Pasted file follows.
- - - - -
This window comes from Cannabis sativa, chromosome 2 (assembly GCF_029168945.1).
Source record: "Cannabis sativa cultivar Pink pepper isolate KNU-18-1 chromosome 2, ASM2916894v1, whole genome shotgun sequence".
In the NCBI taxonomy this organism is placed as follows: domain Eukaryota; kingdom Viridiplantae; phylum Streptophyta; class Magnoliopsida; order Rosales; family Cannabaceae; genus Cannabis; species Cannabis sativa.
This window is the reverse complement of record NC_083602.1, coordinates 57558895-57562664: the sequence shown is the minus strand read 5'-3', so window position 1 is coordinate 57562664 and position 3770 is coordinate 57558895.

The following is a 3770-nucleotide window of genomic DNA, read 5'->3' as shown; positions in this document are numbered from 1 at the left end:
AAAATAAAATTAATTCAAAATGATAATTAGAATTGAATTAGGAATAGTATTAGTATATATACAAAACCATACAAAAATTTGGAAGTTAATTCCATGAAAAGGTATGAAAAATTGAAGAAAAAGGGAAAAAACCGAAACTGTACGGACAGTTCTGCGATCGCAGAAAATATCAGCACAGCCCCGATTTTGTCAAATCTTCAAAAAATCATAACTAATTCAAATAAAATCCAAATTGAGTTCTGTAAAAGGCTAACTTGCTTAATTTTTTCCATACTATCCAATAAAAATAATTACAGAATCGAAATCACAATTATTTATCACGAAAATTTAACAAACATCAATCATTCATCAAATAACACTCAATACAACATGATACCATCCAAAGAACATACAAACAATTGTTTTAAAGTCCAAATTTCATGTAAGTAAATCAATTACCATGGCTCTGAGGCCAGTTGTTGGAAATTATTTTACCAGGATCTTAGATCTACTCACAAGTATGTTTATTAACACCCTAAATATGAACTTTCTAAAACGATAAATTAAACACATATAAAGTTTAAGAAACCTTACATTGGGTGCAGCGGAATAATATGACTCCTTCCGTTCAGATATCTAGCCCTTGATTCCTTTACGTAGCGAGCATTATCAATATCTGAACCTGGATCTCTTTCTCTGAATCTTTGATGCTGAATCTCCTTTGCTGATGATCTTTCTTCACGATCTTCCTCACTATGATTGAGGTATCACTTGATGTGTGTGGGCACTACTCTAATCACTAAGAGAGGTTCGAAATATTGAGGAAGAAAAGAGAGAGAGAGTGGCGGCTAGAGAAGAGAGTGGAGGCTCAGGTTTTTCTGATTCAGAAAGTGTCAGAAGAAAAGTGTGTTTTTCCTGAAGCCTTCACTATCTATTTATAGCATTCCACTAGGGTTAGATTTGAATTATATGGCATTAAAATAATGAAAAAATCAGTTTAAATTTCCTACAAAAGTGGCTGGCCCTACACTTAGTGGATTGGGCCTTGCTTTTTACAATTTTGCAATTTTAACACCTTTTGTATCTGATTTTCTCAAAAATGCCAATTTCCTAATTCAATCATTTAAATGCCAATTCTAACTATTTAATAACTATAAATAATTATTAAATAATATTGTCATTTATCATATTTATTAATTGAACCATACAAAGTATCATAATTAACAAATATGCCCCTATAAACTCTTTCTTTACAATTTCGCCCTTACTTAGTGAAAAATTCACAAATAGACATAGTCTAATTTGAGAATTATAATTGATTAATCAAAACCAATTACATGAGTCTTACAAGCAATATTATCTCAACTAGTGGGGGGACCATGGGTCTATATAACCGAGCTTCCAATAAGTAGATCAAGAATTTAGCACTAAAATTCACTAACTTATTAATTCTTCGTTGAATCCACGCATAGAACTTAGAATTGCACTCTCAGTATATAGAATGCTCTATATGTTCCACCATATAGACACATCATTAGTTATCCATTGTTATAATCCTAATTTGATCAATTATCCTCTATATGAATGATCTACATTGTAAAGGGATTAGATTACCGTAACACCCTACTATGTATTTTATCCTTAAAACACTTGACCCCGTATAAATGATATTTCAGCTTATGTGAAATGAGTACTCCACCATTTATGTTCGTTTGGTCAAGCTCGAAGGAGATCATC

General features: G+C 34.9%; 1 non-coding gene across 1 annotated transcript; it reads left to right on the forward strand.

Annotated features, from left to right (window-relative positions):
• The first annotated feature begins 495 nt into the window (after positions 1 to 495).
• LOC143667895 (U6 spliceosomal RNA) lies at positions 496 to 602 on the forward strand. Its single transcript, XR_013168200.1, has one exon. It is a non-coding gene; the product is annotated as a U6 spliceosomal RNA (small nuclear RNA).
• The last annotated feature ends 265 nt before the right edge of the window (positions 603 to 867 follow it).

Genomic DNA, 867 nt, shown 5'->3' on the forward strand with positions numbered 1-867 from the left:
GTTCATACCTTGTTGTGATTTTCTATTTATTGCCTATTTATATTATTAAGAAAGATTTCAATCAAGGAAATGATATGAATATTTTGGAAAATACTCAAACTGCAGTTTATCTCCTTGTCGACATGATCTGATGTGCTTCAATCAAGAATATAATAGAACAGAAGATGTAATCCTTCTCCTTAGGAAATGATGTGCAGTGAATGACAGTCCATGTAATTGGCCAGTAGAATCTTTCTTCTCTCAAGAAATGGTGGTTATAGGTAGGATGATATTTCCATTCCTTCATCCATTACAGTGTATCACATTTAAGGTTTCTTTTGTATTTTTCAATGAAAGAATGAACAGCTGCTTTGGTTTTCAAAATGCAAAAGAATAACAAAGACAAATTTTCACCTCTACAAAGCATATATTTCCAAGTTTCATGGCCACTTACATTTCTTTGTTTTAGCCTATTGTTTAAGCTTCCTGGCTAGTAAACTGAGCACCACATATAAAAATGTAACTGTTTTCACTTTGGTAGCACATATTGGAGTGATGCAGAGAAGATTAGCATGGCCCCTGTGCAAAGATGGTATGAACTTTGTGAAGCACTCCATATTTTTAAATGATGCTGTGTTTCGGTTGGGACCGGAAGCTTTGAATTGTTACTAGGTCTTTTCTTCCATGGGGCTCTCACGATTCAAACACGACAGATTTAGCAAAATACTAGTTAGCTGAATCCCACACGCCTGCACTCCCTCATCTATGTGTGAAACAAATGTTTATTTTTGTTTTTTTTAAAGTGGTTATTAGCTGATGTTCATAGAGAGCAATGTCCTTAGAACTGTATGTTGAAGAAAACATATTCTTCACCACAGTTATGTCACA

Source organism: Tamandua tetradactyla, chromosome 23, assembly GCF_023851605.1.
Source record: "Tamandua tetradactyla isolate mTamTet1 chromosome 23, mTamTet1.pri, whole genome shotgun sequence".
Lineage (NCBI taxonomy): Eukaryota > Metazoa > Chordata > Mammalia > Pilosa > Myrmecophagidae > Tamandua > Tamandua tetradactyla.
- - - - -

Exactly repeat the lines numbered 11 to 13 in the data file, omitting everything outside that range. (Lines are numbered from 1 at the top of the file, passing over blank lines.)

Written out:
• The last annotated feature ends 265 nt before the right edge of the window (positions 603 to 867 follow it).

Genomic DNA, 867 nt, shown 5'->3' on the forward strand with positions numbered 1-867 from the left:
GTTCATACCTTGTTGTGATTTTCTATTTATTGCCTATTTATATTATTAAGAAAGATTTCAATCAAGGAAATGATATGAATATTTTGGAAAATACTCAAACTGCAGTTTATCTCCTTGTCGACATGATCTGATGTGCTTCAATCAAGAATATAATAGAACAGAAGATGTAATCCTTCTCCTTAGGAAATGATGTGCAGTGAATGACAGTCCATGTAATTGGCCAGTAGAATCTTTCTTCTCTCAAGAAATGGTGGTTATAGGTAGGATGATATTTCCATTCCTTCATCCATTACAGTGTATCACATTTAAGGTTTCTTTTGTATTTTTCAATGAAAGAATGAACAGCTGCTTTGGTTTTCAAAATGCAAAAGAATAACAAAGACAAATTTTCACCTCTACAAAGCATATATTTCCAAGTTTCATGGCCACTTACATTTCTTTGTTTTAGCCTATTGTTTAAGCTTCCTGGCTAGTAAACTGAGCACCACATATAAAAATGTAACTGTTTTCACTTTGGTAGCACATATTGGAGTGATGCAGAGAAGATTAGCATGGCCCCTGTGCAAAGATGGTATGAACTTTGTGAAGCACTCCATATTTTTAAATGATGCTGTGTTTCGGTTGGGACCGGAAGCTTTGAATTGTTACTAGGTCTTTTCTTCCATGGGGCTCTCACGATTCAAACACGACAGATTTAGCAAAATACTAGTTAGCTGAATCCCACACGCCTGCACTCCCTCATCTATGTGTGAAACAAATGTTTATTTTTGTTTTTTTTAAAGTGGTTATTAGCTGATGTTCATAGAGAGCAATGTCCTTAGAACTGTATGTTGAAGAAAACATATTCTTCACCACAGTTATGTCACA